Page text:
One of the most common problems I witness, and indeed encounter as a dog trainer, is pulling on lead. Ironic that this is probably one of the easiest issues to deal with. However, combine this with lunging and aggression, it’s a very different story! The usual reaction of the owner/handler is to punish the dog with a lead jerk in an attempt to pull the dog back. Let’s ‘think dog’ here. The dog finds it self rewarding to pull and has taught himself that if he pulls he gets to his destination (sooner or later). It’s a self fulfilling prophesy. He does not have the cognitive ability to think it through; ‘if I stop pulling, I avoid the lead jerk’. The jerk becomes secondary, a mere inconvenience and he learns to deal with it. In a worst case scenario, he looks upon the handler as a challenge and/or someone to be avoided, leading ultimately to a deterioration in the dog/human relationship!
Firstly: simple pulling. Suffice to say there are as many solutions as there are dogs – there is not a one-size-fits-all solution and that we should teach what IS required rather than what IS NOT required. It’s easier to teach a positive rather than a negative! There may be one of many underlying causes, for example, poor or no training, poor leadership, lack of communication (encourage the dog to ‘check in’ with eye contact and a reward every few yards, all the time talking to him), lack of empathy, relationship breakdown; a plethora of reasons. The point here is that often we aim to treat the symptom rather than the cause. Whilst not wanting to dampen the dog’s enthusiasm, we can, without harshness, teach the dog that pulling achieves the opposite – a walk home! Ironically, the worst time to train for walking correctly is not when on an exercise walk, but on a shorter, training walk within range of home.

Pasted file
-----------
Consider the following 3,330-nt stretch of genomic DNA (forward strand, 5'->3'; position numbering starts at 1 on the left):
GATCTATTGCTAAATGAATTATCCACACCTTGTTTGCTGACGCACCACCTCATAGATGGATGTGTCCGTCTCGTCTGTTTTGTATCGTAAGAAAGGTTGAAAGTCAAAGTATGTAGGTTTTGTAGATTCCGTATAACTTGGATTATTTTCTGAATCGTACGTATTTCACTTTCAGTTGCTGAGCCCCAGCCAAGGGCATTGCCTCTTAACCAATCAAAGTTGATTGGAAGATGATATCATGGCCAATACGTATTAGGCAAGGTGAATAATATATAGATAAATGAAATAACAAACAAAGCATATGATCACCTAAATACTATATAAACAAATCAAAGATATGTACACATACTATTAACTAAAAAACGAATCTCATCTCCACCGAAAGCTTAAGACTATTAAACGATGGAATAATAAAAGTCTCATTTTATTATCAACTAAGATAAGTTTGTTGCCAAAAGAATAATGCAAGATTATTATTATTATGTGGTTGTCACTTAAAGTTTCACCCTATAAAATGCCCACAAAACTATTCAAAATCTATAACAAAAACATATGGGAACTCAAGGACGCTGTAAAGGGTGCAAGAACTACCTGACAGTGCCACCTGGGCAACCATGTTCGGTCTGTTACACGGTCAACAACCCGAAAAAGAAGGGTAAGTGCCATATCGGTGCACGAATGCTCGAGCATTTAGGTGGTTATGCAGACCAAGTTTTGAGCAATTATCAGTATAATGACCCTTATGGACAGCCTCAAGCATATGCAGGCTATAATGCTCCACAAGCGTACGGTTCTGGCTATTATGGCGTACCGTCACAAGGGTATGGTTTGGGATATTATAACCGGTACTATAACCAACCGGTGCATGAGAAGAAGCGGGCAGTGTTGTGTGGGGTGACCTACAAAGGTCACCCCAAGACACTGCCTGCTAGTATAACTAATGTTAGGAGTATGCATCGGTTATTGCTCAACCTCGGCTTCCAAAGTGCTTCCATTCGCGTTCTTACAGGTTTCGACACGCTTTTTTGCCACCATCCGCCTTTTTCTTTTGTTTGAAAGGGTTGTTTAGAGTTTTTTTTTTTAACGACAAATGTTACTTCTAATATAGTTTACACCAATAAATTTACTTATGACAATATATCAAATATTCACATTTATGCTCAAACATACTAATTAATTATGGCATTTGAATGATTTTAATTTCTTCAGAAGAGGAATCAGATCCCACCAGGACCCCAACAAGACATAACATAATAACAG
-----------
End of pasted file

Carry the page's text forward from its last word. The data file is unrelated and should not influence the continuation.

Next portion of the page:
There are many Youtube videos showing this. Alas, there are also many awful videos. I would suggest Zak George, Victoria Stilwell, Chirag Patel, Steve Mann, Nando Brown and Ian Dunbar. Some of Ian’s videos, however, go way back and may be somewhat dated – draw your own conclusions. If it looks or feels wrong then it IS wrong!
Secondly: all this becomes serious when pulling culminates in lunging and aggression. Here we must ABSOLUTELY understand the cause so we may treat this rather than the symptom – lunging. We must train for and encourage an alternative and correct behaviour. The aggression may be fear based, stress/anxiety related, territorial or dominance. Each must be addressed accordingly through desensitisation and counter conditioning ideally by a professional, impartial behaviourist.
Here is a video with Victoria Stilwell addressing the problem of dog-on-dog aggression:
Pulling on lead and conditioned punishers is further discussed here: